Awls are tools which are specifically intended to make clean holes in tough materials like leather or wood. Deer bone awls are not an uncommon find at Mississippian sites, and there were several different types. For example, a cylindrical awl could be fashioned from sections of a long bone: the bone would be ground down until one or both ends were pointed. Alternately, an awl could be made from the deer’s ulna, like the two examples pictured here. The distal portion of the bone would be cut and/or ground into a point. In some examples, part of the distal portion of the ulna was removed, leaving the round proximal end intact while the distal end is reduced longitudinally nearly in half. The very end of the point could also be further shaped and polished to increase the tool’s effectiveness as a perforator (unfortunately both of the awls pictured here are missing their tips, which is a very common occurrence)! Interestingly, both of these types of deer bone awls show use-wear polish at one end only. This is perhaps not surprising with the awls made from deer ulnas, but it is a noteworthy finding for the double-pointed cylindrical awls, as it suggests that these tools were not considered by their makers as having two equally-functional perforating ends.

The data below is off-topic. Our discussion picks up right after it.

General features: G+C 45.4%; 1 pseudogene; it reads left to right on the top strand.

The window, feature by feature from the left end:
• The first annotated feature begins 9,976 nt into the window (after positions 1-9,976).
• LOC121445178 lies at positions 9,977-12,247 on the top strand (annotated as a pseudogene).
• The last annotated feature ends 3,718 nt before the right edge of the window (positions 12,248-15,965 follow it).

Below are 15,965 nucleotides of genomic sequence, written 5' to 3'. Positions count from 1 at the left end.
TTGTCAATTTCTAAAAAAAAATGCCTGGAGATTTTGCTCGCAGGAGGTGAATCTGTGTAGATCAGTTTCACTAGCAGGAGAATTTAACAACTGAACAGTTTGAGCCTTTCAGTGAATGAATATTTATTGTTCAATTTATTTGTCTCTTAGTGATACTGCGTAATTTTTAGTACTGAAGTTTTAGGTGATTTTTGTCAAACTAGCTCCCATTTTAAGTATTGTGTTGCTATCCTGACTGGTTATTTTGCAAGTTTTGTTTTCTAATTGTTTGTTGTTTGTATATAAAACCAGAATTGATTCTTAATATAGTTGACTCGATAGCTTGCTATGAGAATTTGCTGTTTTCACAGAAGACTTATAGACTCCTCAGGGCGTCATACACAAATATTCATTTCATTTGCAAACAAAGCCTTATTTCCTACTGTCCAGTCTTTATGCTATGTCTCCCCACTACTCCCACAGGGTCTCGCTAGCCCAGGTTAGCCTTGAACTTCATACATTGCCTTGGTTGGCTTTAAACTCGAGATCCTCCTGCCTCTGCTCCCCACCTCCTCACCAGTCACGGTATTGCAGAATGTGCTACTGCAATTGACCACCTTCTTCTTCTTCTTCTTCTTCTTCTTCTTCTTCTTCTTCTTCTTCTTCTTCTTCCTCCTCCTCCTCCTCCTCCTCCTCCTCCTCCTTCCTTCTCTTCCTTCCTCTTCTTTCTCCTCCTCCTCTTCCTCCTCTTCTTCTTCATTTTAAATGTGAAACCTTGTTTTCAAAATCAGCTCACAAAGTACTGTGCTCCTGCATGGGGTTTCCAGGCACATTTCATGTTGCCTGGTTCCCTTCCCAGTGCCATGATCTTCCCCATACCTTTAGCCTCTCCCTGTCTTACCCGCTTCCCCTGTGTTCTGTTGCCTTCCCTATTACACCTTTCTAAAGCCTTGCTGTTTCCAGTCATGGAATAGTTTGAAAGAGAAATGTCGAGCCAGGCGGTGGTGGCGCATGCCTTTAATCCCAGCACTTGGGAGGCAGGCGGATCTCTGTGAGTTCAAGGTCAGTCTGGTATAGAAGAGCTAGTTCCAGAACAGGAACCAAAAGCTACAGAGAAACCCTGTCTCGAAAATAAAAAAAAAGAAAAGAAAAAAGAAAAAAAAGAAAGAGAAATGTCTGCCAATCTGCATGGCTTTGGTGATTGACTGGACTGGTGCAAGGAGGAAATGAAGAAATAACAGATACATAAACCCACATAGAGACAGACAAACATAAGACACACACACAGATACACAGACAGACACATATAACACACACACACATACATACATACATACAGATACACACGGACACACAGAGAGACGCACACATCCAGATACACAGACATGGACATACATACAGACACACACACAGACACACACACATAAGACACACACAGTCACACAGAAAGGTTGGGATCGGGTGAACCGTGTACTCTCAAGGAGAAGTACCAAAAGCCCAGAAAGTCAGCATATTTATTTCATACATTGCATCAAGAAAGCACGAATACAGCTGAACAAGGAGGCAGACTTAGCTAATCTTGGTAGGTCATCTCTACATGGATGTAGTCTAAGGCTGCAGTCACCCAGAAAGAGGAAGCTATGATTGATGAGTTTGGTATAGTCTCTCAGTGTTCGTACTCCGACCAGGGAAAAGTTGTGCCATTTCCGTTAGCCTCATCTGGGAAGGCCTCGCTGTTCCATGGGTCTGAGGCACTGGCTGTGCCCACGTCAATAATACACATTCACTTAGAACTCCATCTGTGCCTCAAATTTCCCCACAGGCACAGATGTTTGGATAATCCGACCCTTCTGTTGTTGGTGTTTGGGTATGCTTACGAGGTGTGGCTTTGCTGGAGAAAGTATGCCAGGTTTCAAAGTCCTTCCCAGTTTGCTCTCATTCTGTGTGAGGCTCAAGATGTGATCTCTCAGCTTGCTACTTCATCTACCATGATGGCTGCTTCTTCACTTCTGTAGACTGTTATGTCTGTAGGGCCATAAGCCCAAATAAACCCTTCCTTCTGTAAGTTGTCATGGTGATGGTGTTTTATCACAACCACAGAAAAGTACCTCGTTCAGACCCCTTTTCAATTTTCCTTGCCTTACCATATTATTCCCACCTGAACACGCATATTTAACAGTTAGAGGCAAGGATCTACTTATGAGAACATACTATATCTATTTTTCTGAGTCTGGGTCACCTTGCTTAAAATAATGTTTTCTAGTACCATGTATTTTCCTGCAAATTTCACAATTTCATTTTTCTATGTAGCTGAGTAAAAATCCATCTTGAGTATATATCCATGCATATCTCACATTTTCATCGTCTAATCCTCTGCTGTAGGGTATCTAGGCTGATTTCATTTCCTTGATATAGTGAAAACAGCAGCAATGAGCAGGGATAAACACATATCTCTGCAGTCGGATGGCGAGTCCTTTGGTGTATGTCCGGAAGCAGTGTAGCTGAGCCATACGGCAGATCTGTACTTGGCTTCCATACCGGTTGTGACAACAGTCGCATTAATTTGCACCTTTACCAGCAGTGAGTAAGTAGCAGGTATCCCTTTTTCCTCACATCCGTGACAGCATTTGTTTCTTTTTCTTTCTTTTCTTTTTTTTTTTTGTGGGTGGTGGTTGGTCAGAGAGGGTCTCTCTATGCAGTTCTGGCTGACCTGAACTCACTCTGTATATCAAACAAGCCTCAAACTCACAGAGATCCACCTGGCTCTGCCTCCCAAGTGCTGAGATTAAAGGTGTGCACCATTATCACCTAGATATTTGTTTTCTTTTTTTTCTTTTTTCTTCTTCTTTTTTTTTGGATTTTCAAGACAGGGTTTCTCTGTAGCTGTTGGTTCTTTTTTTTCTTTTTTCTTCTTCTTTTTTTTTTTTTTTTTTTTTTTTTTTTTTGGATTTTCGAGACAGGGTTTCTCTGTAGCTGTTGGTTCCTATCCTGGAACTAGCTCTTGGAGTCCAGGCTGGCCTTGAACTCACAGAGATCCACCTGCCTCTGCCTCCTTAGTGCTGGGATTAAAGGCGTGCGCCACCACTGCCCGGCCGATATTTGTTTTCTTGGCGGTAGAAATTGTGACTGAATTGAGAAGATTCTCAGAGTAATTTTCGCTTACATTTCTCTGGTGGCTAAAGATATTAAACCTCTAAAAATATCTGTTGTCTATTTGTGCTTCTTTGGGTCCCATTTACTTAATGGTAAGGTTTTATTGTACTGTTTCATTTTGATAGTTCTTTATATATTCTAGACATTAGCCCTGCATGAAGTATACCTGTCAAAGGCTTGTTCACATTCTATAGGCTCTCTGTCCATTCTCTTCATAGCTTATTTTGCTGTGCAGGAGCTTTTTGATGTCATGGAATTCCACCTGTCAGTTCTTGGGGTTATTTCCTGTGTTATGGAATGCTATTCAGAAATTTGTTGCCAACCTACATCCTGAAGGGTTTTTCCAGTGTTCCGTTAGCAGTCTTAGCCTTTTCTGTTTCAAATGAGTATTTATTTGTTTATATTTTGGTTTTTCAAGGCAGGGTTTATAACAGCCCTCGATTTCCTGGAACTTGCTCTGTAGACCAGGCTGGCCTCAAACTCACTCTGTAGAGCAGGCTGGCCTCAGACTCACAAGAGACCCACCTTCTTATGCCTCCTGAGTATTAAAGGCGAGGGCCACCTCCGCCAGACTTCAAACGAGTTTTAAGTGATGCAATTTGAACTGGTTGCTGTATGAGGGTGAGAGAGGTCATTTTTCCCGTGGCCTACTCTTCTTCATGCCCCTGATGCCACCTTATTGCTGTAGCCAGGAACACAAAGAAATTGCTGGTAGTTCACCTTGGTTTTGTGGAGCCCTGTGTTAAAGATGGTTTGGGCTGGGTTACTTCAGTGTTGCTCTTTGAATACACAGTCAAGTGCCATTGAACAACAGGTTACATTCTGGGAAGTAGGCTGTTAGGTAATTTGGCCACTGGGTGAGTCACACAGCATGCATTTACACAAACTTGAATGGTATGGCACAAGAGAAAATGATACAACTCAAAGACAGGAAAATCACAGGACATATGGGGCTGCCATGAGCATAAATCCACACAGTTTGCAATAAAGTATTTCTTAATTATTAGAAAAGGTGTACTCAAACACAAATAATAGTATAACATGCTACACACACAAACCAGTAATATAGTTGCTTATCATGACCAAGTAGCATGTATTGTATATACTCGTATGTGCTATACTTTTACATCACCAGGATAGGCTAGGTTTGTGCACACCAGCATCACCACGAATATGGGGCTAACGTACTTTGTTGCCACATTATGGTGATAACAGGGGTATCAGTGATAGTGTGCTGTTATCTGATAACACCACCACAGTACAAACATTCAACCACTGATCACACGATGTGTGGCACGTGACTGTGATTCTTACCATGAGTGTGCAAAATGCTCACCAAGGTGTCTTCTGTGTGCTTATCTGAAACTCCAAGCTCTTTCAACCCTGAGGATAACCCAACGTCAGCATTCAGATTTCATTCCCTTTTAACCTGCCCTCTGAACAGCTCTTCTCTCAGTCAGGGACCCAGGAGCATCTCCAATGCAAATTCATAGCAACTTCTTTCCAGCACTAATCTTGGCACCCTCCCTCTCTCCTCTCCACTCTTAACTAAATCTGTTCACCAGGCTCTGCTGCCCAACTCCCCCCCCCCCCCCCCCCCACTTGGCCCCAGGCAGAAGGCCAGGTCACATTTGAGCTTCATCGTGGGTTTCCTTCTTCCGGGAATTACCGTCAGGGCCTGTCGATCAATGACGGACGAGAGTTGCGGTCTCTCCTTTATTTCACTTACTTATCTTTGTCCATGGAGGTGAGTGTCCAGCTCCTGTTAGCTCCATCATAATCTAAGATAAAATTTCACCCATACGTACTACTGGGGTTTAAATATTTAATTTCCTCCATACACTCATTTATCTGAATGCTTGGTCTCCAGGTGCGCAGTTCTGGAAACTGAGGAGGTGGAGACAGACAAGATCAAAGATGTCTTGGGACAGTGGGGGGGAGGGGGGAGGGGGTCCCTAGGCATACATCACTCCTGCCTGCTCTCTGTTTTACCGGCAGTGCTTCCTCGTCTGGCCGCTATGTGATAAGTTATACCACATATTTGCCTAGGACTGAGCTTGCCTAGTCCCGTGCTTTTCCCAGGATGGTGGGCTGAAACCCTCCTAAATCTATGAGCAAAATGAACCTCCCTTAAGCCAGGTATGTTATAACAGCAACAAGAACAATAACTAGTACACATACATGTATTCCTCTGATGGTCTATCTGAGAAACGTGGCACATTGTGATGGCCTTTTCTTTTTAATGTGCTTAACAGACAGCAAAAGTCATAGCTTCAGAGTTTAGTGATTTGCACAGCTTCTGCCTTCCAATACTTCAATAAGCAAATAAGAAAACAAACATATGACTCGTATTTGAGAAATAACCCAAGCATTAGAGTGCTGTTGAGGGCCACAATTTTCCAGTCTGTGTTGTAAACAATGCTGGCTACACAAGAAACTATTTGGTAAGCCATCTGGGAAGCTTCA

Museum, Chucalissa, "Deer Awl" (2022). Artifacts. 50.
Tool; Deer Bone; Deer Awl; Mississippian